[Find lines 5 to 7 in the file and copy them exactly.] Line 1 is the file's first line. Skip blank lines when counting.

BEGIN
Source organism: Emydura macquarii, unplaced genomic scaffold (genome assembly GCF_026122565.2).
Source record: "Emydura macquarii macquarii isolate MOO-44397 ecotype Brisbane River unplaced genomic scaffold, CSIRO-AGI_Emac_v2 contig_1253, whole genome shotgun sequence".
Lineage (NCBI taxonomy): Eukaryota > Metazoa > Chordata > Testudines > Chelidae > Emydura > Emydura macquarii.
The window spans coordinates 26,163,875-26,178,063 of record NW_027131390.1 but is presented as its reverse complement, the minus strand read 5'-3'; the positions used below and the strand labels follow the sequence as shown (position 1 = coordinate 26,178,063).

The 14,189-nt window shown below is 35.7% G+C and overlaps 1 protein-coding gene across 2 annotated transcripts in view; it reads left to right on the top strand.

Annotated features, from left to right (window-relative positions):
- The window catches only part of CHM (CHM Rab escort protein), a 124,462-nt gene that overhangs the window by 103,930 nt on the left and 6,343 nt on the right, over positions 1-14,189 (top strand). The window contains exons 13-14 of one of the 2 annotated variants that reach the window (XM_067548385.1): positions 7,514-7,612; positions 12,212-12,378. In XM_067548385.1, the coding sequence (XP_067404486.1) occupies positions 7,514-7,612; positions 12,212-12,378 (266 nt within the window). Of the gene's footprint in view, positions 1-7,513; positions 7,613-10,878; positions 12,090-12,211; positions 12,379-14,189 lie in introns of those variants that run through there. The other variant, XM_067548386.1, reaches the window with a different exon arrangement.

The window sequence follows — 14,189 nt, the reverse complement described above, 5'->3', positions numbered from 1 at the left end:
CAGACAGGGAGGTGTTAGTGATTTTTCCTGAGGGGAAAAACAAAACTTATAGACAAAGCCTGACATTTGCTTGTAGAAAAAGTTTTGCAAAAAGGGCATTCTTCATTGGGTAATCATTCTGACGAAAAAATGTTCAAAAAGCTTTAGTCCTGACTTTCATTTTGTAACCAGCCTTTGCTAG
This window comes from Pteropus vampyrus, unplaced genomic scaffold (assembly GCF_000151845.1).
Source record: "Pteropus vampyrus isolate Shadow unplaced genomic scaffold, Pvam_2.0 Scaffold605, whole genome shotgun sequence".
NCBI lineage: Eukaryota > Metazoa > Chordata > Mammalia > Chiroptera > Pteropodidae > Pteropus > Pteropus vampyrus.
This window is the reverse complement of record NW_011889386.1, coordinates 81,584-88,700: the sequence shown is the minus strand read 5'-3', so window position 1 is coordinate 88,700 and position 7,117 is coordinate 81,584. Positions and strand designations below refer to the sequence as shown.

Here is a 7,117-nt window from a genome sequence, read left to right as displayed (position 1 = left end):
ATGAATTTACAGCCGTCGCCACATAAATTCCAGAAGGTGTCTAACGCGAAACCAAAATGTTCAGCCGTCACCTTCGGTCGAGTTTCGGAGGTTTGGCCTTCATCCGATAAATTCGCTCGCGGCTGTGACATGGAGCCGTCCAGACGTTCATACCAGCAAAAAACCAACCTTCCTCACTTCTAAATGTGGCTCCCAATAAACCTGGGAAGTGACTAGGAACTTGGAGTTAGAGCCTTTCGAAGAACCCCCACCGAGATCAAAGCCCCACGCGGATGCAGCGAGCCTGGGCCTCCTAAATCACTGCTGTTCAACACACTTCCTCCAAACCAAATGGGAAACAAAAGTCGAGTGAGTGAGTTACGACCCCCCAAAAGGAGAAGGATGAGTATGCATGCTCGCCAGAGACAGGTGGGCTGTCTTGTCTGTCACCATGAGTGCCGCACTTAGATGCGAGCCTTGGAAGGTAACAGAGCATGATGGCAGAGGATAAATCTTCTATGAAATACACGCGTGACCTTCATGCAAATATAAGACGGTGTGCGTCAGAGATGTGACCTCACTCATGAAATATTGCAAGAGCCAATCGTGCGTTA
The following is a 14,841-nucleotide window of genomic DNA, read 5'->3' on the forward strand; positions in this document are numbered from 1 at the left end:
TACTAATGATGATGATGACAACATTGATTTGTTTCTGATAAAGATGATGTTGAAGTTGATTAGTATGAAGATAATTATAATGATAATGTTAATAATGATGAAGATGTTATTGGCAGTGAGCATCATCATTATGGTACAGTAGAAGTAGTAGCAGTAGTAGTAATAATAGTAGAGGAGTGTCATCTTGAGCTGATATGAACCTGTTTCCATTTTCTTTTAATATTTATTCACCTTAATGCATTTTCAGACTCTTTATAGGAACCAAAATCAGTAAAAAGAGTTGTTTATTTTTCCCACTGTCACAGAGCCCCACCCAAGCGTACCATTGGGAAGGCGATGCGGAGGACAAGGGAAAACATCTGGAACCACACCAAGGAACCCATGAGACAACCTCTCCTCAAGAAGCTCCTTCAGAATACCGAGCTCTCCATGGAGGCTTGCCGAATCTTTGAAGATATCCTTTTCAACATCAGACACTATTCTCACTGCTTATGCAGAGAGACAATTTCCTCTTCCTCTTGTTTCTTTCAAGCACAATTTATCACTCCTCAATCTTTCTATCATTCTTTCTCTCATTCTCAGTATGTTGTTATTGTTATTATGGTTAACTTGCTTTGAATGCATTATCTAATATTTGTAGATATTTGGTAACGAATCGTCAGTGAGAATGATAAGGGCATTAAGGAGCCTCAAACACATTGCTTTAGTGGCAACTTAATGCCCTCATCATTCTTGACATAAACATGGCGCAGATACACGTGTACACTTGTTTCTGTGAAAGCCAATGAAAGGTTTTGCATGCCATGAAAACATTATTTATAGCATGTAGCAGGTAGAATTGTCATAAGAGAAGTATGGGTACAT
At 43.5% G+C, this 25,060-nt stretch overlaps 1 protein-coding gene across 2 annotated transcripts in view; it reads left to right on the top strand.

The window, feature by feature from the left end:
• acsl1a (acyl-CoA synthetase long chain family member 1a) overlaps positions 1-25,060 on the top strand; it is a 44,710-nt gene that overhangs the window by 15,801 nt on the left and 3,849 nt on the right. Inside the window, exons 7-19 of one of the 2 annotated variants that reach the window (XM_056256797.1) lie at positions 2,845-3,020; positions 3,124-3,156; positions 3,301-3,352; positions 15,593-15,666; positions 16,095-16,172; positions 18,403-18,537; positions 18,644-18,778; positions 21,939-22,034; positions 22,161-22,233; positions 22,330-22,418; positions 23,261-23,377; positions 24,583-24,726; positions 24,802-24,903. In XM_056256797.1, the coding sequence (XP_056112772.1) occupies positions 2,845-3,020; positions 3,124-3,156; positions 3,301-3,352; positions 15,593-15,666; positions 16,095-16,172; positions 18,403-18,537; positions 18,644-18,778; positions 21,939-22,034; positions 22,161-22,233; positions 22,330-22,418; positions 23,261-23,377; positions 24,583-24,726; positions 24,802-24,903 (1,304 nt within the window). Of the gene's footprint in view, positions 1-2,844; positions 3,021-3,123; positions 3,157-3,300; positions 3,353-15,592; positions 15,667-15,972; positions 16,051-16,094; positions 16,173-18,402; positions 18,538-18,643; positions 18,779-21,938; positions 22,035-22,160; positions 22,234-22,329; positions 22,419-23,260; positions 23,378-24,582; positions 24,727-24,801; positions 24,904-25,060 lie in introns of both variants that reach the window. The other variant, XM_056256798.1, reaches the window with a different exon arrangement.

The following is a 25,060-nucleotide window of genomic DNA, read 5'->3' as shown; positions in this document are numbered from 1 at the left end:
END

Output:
The 14,189-nt window shown below is 35.7% G+C and overlaps 1 protein-coding gene across 2 annotated transcripts in view; it reads left to right on the top strand.

Annotated features, from left to right (window-relative positions):
- The window catches only part of CHM (CHM Rab escort protein), a 124,462-nt gene that overhangs the window by 103,930 nt on the left and 6,343 nt on the right, over positions 1-14,189 (top strand). The window contains exons 13-14 of one of the 2 annotated variants that reach the window (XM_067548385.1): positions 7,514-7,612; positions 12,212-12,378. In XM_067548385.1, the coding sequence (XP_067404486.1) occupies positions 7,514-7,612; positions 12,212-12,378 (266 nt within the window). Of the gene's footprint in view, positions 1-7,513; positions 7,613-10,878; positions 12,090-12,211; positions 12,379-14,189 lie in introns of those variants that run through there. The other variant, XM_067548386.1, reaches the window with a different exon arrangement.